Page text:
At some point, of course, someone does have to go out into the field to lay those cables, hoist those antennas, launch those satellites, calibrate those sensors, and capture those videos. Wildernesses do not wire themselves Fieldwork of a sort continues to be practiced, then, but in a radically different mode than it once was. Instead of conducting their own observations in the field, with or without technically sophisticated instruments, scientists now install and maintain automated devices that will feed them a steady diet of new data after they have returned home. When the cost and complexity of a new instrument become too great for any one scientist to handle, they band together to install and maintain it as a collective, often with the help of corporations and nation-states that have the resources to install very expensive instruments in very hard-to-reach places, such as the Earth’s orbit or on the surface of other planets The time may be approaching when scientists will no longer go out into the field in order to collect data, but instead solely to install the devices that will collect it for them.
New as it undoubtedly is, the novelty of this situation should not be overestimated. For centuries, much fieldwork has been conducted by proxy: if not by “devices,” per se, then at least by people who have been instrumentalized, exploited, and forgotten. Between the eighteenth-century sailing ships that carried handwritten reports of distant climes to European centers of calculation and the twenty-first century telecommunications networks that collect data from automated weather stations, then, we might see a difference of degree rather than kind, of speed rather than topology But if the continuities are real, so are the ruptures. In networks built of human observers, even if the body of the scientist is not present at the scene of observation, somebody’s body—sensitive, suffering, ecstatic, exhausted—inevitably is. As sensor networks supplant social relations, the field of observation begins to float free of the limits and potentials of the historically situated human body. In the disinhabited field of automated observation, other kinds of bodies and relations—lifeless but not necessarily therefore inanimate—are now in play
Bloodless as it may seem in comparison with personally embodied observational fieldwork, the sensor-based science of installation, maintenance, and remote data-collection nonetheless has its own virtues, and even its own heroism. Tracking a GPS-tagged great white shark from California to Hawaii and back may require little effort and even less courage, once the tag is on But getting the tag on the shark in the first place takes guts, and chum, and a ship, a crew, and the readiness to put your own body—or somebody’s body, anyway—up against the water, wind, and the recalcitrant weight of a gigantic, toothy predator. There is rich material here for barroom fish tales and behind-the-scenes television specials, and for the continuing construction of Romantic personae in an age of secondhand experience So, too, are there adventures to be had in the construction and maintenance of infrastructure. No matter how resilient the system or sophisticated the algorithm, there will still be rusty bolts and broken wires in uncomfortable places, and people who are asked to fix them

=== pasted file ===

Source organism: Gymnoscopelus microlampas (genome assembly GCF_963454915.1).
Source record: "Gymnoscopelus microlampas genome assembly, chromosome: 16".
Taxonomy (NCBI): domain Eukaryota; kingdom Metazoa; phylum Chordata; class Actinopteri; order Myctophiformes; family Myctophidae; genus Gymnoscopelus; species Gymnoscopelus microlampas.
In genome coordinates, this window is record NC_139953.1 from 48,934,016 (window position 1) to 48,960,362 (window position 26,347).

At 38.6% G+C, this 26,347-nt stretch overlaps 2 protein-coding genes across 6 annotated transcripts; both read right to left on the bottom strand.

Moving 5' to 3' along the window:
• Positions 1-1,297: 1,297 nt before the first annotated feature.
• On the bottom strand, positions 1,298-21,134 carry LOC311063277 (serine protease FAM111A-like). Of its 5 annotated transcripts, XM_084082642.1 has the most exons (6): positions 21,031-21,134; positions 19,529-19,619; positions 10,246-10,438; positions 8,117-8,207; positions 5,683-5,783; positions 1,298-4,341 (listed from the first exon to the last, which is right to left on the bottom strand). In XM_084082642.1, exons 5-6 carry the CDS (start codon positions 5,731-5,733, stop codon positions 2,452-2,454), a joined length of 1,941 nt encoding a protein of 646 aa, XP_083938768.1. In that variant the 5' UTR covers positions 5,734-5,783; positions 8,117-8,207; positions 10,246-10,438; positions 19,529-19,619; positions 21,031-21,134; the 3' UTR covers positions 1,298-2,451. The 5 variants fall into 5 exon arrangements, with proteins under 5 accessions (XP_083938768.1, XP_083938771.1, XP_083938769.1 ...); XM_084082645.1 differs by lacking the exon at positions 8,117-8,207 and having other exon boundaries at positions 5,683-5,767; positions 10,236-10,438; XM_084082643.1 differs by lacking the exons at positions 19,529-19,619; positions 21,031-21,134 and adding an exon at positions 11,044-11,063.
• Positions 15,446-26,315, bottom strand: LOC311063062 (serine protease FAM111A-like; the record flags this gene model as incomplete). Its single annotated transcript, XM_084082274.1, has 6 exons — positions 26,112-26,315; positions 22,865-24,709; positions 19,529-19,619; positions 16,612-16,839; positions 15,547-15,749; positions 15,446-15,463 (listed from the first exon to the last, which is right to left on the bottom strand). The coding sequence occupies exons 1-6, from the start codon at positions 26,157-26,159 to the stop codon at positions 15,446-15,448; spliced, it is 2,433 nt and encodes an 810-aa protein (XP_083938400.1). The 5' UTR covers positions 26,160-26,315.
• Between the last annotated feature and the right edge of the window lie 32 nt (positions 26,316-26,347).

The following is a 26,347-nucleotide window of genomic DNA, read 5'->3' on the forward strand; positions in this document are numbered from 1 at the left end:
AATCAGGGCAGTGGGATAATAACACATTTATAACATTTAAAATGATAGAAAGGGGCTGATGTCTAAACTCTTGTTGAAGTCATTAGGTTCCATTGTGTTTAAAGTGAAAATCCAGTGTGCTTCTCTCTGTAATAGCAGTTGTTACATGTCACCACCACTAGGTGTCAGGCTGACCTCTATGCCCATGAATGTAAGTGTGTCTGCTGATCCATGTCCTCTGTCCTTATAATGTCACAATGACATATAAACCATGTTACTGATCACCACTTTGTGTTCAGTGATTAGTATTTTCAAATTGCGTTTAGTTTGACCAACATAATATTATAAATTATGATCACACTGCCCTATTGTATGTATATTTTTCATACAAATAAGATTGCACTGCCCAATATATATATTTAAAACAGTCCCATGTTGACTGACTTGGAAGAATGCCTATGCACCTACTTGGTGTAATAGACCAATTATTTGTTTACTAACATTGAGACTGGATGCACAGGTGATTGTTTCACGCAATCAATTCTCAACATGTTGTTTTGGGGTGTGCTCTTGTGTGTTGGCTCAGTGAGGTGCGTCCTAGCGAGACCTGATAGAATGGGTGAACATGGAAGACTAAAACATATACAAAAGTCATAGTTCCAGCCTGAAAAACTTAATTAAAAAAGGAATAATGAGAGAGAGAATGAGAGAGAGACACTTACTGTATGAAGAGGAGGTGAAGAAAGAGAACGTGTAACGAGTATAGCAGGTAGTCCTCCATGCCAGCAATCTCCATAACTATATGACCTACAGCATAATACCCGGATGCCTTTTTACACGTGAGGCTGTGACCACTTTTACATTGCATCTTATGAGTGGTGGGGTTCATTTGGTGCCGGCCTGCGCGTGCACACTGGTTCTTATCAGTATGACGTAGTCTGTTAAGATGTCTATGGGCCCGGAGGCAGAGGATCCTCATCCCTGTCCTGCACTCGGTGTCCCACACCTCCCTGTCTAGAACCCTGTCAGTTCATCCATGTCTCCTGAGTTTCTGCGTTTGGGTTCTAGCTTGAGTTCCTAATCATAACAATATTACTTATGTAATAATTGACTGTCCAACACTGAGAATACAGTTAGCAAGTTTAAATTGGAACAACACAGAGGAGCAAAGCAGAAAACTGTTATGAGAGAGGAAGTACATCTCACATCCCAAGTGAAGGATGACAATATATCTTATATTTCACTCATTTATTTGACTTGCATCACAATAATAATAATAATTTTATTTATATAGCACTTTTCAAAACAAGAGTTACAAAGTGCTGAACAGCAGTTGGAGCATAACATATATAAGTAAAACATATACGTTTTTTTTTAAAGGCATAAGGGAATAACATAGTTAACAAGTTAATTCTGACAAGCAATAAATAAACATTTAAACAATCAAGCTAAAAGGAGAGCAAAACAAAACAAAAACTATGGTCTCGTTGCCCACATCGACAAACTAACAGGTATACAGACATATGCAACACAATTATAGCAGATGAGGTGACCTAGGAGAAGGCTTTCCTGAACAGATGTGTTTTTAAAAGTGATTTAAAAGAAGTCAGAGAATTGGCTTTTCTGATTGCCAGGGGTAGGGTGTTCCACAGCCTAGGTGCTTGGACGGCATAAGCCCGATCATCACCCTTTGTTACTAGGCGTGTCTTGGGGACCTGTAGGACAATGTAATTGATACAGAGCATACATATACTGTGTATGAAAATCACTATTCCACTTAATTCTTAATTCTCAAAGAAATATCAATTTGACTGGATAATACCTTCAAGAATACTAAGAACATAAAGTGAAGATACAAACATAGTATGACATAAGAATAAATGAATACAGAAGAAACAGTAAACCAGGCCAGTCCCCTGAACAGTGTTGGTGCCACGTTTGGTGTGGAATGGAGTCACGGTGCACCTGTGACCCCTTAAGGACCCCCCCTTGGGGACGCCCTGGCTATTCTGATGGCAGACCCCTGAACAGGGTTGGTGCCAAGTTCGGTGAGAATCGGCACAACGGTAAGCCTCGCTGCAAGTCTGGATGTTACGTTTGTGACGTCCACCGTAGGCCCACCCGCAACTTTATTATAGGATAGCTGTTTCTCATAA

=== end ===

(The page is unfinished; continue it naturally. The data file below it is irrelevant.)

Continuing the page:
New virtues and talents are also in demand back at the lab, the office, or the living-room couch. If the success of the field scientist of yesteryear depended on a well-developed sense of place, honed through long experience in the field and often dependent on exchanges—coerced or otherwise—with well-informed residents, the networked scientist of today needs other skills These include the ability to aggregate data from multiple sources, to determine their quality and their limits, to incorporate them into meaningful models, and to recognize when existing instruments are no longer sufficient and new ones must be deployed. There is a loss here, but also a gain. Instead of the embodied intuition that comes from observing at a particular field site over time, the researcher develops a kind of Fingerspitzengefühl (fingertip feel) for the virtual field and for the data, models, and visualization techniques that make it real. The experience of scientific “fieldwork” continues to be direct and embodied—there is no real alternative—but the nature of the “field” experienced by the scientist changes: it becomes digital, distant, distributed, discontinuous.